Today, as South Minneapolis, particularly the neighborhoods of Phillips, Ventura Village, Powderhorn, and Seward undergo significant growth as a result of the light rail and downtown development, the American Indian community is, for the most part, not a viable or respected player at the development table. This must change. An organized effort is required to develop and bring Indian economic power into the ongoing stream of development opportunities.
Further, the metro area offers less land and and housing development opportunities at an affordable price that will benefit the American Indian population in the future. The positioning of new enterprises within the American Indian community needs to occur soon to generate gain on investment for existing and new opportunities. Significant benefit to the Minneapolis American Indian population will be realized only if an asset building strategy is part of the changes that are currently on there way. Failure to act will result in exacerbated poverty and lack of opportunity with no change in the current conditions.
Wednesday, July 30, 2008
Last week there was a community meeting to discuss the future of the Oh Day Aki Charter School. Discussion at the meeting included the financial and leadership challenges currently facing Oh Day Aki Charter School(formerly Heart of the Earth Survival School). Currently, the Minneapolis Public School is the charter sponsor and holds the contract with Oh Day Aki Charter School. In a recent audit conducted by the State of Minnesota, it was found that not all finances could be accounted for(approx. $160,000) and that other requested information could not be provided. As a result(among other issues), the Minneapolis Public Schools will not continue to be the charter sponsor or renew its contract with Oh Day Aki Charter School under its current administration and governance. MPS is, however, willing to explore charter sponsorship and support of an alternative American Indian charter school, but under entirely different leadership and governance.
Other issues discussed included the poor and possible unhealthy facilities that the school currently occupies and leases from Heart of the Earth, Inc. In addition, questions regarding financial accountability and use of funds by both parties were raised.
Overall, the situation is not good and does not appear to have a quick and effective resolution. Unfortunately, those with the most to lose are the children and families who desire and deserve a high quality, indigenous-centered education.
Now, we could view this as a terrible problem and attempt to band-aid it with a temporary fix resulting in more of the same or we could view this as an opportunity to unite a community around a common desire to have a state-of-the-art school and community facility that houses 21st century innovative learning opportunities rooted in language and culture. We can come up with a short term attempt or a long term solution. Collectively, we possess the ability and knowledge....but do we possess the desire?
It is time for a new community school facility--a new school to match a new and revived community expectation of excellence. The community "expectation bar" has slipped to a dangerous low. Let us stand together and raise up our own bar and then help each other to cross-over the bar. (I must be watching to many olympic commercials of the high jump and pole vault)
I challenge the Bush Foundation to help fund a new American Indian school in the urban area...thats nation building.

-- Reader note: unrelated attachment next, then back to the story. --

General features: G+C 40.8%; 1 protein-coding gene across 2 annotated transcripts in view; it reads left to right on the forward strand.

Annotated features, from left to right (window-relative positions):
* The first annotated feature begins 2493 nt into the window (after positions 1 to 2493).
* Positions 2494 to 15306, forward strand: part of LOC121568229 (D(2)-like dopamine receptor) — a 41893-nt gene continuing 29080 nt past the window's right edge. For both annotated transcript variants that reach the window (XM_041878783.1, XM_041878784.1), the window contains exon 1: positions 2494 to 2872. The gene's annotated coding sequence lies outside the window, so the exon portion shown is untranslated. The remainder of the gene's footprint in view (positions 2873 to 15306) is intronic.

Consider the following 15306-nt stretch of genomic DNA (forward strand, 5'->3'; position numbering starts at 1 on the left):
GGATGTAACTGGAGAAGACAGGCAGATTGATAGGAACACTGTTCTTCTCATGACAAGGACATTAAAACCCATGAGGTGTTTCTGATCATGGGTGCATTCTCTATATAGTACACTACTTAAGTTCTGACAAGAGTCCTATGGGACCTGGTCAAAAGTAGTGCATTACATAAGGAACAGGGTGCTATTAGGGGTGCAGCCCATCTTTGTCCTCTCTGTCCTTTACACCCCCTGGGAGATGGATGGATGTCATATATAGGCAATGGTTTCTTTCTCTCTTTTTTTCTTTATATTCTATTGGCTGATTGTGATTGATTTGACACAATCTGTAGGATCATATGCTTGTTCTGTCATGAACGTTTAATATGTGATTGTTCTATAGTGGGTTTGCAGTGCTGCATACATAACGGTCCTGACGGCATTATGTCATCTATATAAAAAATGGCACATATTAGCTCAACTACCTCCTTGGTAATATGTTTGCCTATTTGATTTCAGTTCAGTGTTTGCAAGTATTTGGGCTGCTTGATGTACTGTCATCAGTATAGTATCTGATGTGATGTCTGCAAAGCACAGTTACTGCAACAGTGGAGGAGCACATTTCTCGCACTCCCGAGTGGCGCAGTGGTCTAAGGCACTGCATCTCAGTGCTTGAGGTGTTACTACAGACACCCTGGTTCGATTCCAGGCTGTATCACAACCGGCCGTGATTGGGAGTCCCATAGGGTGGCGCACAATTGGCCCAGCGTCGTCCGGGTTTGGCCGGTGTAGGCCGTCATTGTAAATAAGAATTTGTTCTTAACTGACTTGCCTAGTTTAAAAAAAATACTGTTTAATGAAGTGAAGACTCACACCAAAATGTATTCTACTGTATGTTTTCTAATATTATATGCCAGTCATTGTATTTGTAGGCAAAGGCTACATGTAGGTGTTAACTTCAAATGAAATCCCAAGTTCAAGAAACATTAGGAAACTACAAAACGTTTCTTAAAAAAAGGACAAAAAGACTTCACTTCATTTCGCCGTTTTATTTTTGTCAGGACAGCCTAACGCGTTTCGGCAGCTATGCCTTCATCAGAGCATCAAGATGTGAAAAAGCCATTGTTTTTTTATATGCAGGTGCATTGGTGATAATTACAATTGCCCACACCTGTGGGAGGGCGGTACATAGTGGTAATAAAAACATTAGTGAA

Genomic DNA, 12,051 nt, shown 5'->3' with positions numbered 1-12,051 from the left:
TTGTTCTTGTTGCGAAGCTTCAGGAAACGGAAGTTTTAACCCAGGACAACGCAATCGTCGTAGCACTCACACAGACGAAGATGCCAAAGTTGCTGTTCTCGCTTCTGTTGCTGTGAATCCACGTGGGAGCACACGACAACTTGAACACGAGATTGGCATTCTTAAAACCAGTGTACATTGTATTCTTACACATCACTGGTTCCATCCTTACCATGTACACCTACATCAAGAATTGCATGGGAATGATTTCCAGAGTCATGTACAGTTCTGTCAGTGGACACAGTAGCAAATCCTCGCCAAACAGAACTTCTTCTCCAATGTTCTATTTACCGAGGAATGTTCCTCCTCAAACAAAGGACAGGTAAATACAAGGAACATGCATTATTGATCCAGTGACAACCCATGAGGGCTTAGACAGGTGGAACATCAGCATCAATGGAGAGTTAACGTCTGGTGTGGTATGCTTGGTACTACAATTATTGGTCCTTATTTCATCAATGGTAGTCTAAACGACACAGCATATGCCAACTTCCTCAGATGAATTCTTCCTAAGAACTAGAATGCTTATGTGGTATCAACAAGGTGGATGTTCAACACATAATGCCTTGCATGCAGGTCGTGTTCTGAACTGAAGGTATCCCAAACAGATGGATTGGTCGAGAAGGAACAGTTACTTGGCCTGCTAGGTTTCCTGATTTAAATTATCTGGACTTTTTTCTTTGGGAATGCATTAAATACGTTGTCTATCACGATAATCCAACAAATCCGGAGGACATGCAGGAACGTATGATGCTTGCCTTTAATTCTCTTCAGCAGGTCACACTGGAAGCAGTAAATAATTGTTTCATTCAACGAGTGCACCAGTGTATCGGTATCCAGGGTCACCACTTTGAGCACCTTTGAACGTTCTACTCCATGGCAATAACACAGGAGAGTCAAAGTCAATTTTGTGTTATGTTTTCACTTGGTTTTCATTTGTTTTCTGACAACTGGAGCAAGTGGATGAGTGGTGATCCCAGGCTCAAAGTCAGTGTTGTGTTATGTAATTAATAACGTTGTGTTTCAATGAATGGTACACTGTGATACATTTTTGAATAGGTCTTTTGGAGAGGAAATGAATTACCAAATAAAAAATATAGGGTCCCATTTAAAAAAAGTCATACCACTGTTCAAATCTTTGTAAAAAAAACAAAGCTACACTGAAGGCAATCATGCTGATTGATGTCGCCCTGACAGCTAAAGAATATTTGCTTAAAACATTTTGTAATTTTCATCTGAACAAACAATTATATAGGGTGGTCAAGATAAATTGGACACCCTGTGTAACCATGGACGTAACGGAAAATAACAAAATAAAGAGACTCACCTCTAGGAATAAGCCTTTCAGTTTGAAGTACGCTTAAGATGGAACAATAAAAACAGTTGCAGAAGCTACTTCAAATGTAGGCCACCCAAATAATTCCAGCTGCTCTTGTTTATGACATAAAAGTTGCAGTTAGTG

Monday, July 28, 2008
The Native American Community Development Institute (NACDI) Blog was created as a open community venue for communication, discussion and exploration around our organizational tag line, "Defining the Indian 21st Century." This catchy phrase implies a sense of future, place and ownership in Indian Country. However, it also leaves one with a myriad of questions and thoughts as to what is the "future" . This blog is interested in provoking and hearing your thoughts and ideas about "Defining the Indian 21st Century". For example, What forces are defining the American Indian 21st Century? Who is defining the Indian 21st Century? What do Indian people want to see in the next 100 years? What type of communities do Indian people want to live in over the next 100 years? What is the Indian Community? Who is the Indian Community? What should we be investing in and doing to ensure strong and viable tribal communities and nations- urban and reservation? And the questions go on and on.
This forum is also open to other related topics and interests that you would like to write about. Please feel free to post your commentary anytime.
We live in a very interesting time that is going to require indigenous people to be very thoughtful, reflective and deliberative with their decisions, investments and actions. The rate of today's global change hoists immense pressure on our Tribal Nations and urban American Indian communities and members. This requires us to be effective and innovative communicators and solution makers (not just problem solvers). We need to strengthen our communication efforts and to discuss important issues more openly and on a more regular basis. While we may be more tech-connected then ever, many of us(particularly our young people) have become increasingly disconnected from their tribes, communities, families, customs, etc. Such disunity allows alternative and often opposing forces and ownership to define and control our future. While there will always be disagreements, alternative views and opposing ideas in Indian Country, we must remain committed to our collective indigenous preservation and sense of place and future in this world. We have much to offer!
I look forward to all blog comments and contributors. We will use this diary of thought to help inform NACDI's community development projects and investments.